Briefly summarizing the rules, which will be published in full elsewhere:

Each Poem must be of the poet’s own creation; group poems may be offered but rules govern their specific “group” use; Poems may be read and need not be memorized; Each Poem will be allotted a 3 minute time slot (+ 10 second grace period). Extending beyond that will be penalized by point deduction; No props, costumes, or pre-recorded music or use of instruments will be allowed. Singing, tapping or leg slapping a rhythm will be allowed; Phones cannot be written about and then used as a prop; Poems may NOT include sexist, racist, homophobic or transphobic comments. Appropriate personal emotions such as anger or frustration, can sensibly and legitimately be used. Scoring is as follows: The poet will receive a number score “out of 10,” awarded by five randomly selected judges. High and low scores will be dropped with the middle three adding to a total “out of 30” possible points.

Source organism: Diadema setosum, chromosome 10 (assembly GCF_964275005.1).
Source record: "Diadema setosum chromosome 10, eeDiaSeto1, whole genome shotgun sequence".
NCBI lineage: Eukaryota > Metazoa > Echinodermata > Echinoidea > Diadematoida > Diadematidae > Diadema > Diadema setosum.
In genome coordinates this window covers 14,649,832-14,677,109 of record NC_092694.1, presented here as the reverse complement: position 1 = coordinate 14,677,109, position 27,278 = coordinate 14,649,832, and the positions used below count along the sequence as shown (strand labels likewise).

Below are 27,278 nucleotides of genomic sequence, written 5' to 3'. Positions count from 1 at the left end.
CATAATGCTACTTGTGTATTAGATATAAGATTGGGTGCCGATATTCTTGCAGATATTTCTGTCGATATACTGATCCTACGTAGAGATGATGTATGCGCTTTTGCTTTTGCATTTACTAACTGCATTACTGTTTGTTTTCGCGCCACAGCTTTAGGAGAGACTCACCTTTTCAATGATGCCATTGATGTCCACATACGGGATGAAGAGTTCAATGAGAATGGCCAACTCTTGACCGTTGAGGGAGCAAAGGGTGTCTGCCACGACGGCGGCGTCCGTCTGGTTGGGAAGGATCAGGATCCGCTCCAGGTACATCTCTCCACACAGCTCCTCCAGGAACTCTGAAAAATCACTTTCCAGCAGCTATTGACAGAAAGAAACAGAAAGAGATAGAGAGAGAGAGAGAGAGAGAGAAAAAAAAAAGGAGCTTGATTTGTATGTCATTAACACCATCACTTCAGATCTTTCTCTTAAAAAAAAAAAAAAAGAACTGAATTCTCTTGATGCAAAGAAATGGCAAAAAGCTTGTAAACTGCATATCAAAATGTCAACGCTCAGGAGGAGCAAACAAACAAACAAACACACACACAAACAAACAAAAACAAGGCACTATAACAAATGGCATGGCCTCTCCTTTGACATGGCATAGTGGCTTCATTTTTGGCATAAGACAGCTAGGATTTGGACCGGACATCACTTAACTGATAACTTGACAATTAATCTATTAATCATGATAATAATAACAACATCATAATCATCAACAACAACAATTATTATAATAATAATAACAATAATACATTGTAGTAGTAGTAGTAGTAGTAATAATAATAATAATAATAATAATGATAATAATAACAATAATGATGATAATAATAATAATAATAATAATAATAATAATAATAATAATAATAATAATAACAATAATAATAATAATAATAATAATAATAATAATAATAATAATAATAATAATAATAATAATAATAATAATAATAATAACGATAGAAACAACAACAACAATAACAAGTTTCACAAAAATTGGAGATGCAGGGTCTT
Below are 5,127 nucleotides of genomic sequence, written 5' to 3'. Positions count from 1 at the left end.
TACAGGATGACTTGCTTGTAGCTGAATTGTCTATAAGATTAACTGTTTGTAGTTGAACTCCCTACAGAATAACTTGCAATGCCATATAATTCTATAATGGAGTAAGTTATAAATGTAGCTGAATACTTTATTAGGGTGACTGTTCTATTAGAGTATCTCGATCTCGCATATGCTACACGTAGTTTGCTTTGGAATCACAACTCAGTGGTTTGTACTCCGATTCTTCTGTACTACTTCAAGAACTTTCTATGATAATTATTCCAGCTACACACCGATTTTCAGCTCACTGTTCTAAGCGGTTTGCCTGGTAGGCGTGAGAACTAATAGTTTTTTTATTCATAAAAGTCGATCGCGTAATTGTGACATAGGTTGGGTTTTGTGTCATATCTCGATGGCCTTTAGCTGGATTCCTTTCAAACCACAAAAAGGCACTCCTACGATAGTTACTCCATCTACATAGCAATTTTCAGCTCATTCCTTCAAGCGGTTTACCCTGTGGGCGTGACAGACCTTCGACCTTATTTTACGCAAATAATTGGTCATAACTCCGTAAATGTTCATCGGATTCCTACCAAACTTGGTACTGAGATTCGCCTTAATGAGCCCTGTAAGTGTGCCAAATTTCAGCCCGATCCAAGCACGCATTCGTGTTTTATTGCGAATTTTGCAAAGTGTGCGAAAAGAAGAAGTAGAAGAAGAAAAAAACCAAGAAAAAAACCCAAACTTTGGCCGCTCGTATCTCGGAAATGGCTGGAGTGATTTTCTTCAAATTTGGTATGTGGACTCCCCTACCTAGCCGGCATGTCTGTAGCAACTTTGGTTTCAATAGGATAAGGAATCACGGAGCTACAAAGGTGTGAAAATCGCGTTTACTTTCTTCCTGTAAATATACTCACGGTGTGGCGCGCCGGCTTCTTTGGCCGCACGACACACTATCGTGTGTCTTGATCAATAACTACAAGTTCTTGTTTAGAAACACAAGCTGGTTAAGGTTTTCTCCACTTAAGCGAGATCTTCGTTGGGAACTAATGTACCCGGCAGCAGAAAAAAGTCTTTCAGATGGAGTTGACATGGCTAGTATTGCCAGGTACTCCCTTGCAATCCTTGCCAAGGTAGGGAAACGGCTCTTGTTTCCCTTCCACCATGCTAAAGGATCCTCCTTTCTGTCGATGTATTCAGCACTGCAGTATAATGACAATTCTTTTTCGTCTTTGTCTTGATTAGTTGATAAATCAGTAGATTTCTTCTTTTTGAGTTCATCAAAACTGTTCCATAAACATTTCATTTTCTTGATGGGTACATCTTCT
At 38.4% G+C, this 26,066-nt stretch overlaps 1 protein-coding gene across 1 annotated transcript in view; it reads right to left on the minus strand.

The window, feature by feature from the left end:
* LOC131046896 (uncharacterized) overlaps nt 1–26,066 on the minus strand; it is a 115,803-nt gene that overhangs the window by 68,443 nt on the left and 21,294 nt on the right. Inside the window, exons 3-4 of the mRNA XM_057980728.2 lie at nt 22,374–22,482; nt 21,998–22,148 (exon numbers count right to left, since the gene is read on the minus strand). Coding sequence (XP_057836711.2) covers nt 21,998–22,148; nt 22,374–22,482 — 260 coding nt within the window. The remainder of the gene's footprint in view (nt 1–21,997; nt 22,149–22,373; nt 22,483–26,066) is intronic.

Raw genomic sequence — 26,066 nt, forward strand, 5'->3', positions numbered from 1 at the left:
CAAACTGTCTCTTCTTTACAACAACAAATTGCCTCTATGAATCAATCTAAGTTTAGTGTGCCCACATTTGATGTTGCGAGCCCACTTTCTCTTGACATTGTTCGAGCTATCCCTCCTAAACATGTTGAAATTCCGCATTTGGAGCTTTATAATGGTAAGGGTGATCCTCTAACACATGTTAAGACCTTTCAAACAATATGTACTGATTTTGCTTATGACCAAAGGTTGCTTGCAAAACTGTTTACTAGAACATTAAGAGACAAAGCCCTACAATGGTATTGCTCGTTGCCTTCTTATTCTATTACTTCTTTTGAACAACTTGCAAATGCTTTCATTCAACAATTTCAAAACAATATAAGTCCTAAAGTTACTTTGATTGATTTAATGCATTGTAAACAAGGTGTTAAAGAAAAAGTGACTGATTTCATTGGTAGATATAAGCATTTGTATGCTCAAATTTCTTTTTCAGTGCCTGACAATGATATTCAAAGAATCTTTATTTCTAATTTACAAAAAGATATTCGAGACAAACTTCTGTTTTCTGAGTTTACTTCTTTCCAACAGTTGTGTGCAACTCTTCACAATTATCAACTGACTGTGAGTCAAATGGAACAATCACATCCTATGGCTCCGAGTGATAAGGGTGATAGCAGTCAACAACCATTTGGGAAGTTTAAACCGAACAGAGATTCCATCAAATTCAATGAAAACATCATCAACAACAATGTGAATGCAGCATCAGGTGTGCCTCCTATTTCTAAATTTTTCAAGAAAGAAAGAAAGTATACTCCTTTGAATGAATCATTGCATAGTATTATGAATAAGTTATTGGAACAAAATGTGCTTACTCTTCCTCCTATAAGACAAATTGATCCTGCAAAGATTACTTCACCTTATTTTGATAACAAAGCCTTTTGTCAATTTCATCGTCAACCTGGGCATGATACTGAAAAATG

I will be participating, and it will be very difficult for me to select just one of the many poems I have written and published. I started writing poetry in my young teenage years. Some were published in the Friendship Volunteer newspaper when I “staffed” there in the early 60’s.

I may have a completely new poem as Dan Jordan (Jordan Photography) continues to inspire my poetic emotions with his plethora of inspiring Eagle, and other wildlife, photographs. One of Dan’s recent eagle pictures has a poem bubbling around between my heart and my head, even as I write this.

One of the earliest poems that was published by Marilyn Lester, as Editor of the Friendship Volunteer in the early 60’s is included as a cap to this Wrambling.

 I cannot go on, nor neglect mentioning, the teacher from that period in my life that most inspired and encouraged my poetry and writing. Kathryn Toporas, my Freshman year English teacher, was taken from the earth way too early in her life. Her passing left an enduring void in our lives. RIP Mrs. Toporas.